Culver City, California Considers a Microgrid Following Move to Community Aggregation

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Culver City, California, better known as the home of movie studios, is setting the stage to host a microgrid, with a feasibility study underway by Willdan Group.

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The city plans to pursue the microgrid for two main reasons: “We want to save money and energy,” said Charles Herbertson, Culver City’s public works director and engineer. The city also wants to green its energy supply.

Some time ago, Culver City identified a good location for a solar project, the parking lot and roof of the city’s senior center.

“We’re expanding that idea to a microgrid,” Herbertson said. The microgrid would combine solar power with battery storage to achieve several goals at once for Culver City.

Microgrid for critical services, peak shaving

The microgrid would provide back-up power during emergencies for facilities like the city’s senior center and its veteran’s center, as well as for critical services such as police and fire. The system could also help the city save on its energy bill, especially if the battery system could be used for peak shaving.

In addition, the city sees the microgrid as away to help achieve net zero energy goals it set for itself.

Clean energy goals prompted the city’s move one year ago when it joined the Los Angeles Community Choice Energy Authority, later renamed the Clean Power Alliance of Southern California (CPA), a community choice aggregator of 29 cities and two counties in Southern California.

Joining community aggregation

Under the agreement with CPA, Culver City would still be served by Southern California Edison (SCE) distribution and transmission lines, but it would source its electric supply from CPA.

Herbertson said Culver City wanted to be more aggressive in its adoption of renewable energy. So, the city council not only voted to bring in CPA but to use the 100 percent green energy tier of service as the default option.

Culver City designed aggregation participation as an opt-out program. So, unless customers opt out of the aggregation, they will be signed up for CPA’s 100 percent renewable supply tier. The CPA plans to begin offering electric service to Culver City in early 2019.

CPA offers tiers at 36 percent, 50 percent and 100 percent renewable power. The lowest tier provides customers cost savings of about 1 percent to 2 percent over SCE rates, while the 100 percent tier is between 7 percent and 9 percent more expensive than SCE rates.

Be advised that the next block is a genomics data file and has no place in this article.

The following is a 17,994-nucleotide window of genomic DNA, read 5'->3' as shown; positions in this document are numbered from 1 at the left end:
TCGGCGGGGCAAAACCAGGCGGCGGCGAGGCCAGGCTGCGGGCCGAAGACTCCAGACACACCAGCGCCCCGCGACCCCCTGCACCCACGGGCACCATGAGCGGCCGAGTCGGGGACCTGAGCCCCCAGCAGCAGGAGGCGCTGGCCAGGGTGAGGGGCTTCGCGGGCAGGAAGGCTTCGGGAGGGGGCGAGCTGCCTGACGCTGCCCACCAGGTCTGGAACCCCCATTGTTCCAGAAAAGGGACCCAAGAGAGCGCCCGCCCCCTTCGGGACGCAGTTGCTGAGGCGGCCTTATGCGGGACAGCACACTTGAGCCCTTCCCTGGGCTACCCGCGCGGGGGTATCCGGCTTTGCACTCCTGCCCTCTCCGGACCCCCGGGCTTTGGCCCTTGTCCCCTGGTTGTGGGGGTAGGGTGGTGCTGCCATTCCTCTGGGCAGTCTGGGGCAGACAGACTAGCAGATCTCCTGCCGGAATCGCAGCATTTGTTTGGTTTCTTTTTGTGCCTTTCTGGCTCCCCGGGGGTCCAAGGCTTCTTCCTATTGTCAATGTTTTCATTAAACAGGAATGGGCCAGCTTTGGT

Most SCE customers are now enrolled in the utility’s base tier, which offers 34 percent renewable energy.

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Microgrid feasibility results next year

Herbertson said it is too early to say how large the solar array might be. That will depend on the results of the feasibility study, which is expected to be completed early in 2019.

As part of the study, Willdan will develop a preliminary design that meets the city’s technical, operating, and financial needs. Willdan also will provide the city with financial and environmental metrics, an implementation roadmap, and specifications to assist in grant applications and bid procurement should the next phase of the project be approved.

“As long as it’s not a non-starter, we are going to proceed,” Herbertson said.

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“We’ve provided the city with engineering services and municipal staffing for many years and are familiar with the city’s infrastructure and operations,” Tom Brisbin, Willdan’s CEO and chairman, said in a statement. “We plan to work closely with the local electric utility to identify and remove roadblocks to commercializing microgrids in the State of California.”

Another California city, Carson, which is also in Los Angeles County, in early September rejected a proposed microgrid. The microgrid, proposed by Charge Bliss, had won a $1.5 million grant from the California Energy Commission and was eligible to compete for an additional $10 million from the CEC. But the city council rejected the proposed microgrid, citing concerns about profit sharing agreements, ownership of renewable energy credits, responsibility for equipment at the end of the 20-year contract, and overall costs. The city also wanted the developer to reduce project costs from $20 million to $15 million.

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